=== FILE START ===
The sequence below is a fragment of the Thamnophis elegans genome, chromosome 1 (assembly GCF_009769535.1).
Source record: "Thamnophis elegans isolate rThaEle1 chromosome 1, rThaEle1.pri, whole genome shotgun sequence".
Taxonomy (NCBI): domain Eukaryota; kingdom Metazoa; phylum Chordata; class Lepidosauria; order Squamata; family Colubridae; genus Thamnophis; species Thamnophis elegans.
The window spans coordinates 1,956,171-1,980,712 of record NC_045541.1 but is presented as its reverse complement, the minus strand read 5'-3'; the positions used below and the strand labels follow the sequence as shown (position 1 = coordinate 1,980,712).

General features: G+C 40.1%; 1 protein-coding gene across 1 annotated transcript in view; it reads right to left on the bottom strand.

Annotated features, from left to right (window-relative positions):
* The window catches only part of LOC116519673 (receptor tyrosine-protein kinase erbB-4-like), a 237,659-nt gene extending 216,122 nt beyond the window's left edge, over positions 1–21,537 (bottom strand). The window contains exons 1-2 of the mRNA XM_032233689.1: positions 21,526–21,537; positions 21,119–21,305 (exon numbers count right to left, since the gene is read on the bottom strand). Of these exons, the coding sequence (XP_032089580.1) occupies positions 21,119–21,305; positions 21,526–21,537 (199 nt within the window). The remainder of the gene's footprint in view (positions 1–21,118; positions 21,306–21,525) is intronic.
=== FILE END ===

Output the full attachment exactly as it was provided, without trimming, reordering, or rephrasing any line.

The sequence below is a fragment of the Thamnophis elegans genome, chromosome 1 (assembly GCF_009769535.1).
Source record: "Thamnophis elegans isolate rThaEle1 chromosome 1, rThaEle1.pri, whole genome shotgun sequence".
Taxonomy (NCBI): domain Eukaryota; kingdom Metazoa; phylum Chordata; class Lepidosauria; order Squamata; family Colubridae; genus Thamnophis; species Thamnophis elegans.
The window spans coordinates 1,956,171-1,980,712 of record NC_045541.1 but is presented as its reverse complement, the minus strand read 5'-3'; the positions used below and the strand labels follow the sequence as shown (position 1 = coordinate 1,980,712).

General features: G+C 40.1%; 1 protein-coding gene across 1 annotated transcript in view; it reads right to left on the bottom strand.

Annotated features, from left to right (window-relative positions):
* The window catches only part of LOC116519673 (receptor tyrosine-protein kinase erbB-4-like), a 237,659-nt gene extending 216,122 nt beyond the window's left edge, over positions 1–21,537 (bottom strand). The window contains exons 1-2 of the mRNA XM_032233689.1: positions 21,526–21,537; positions 21,119–21,305 (exon numbers count right to left, since the gene is read on the bottom strand). Of these exons, the coding sequence (XP_032089580.1) occupies positions 21,119–21,305; positions 21,526–21,537 (199 nt within the window). The remainder of the gene's footprint in view (positions 1–21,118; positions 21,306–21,525) is intronic.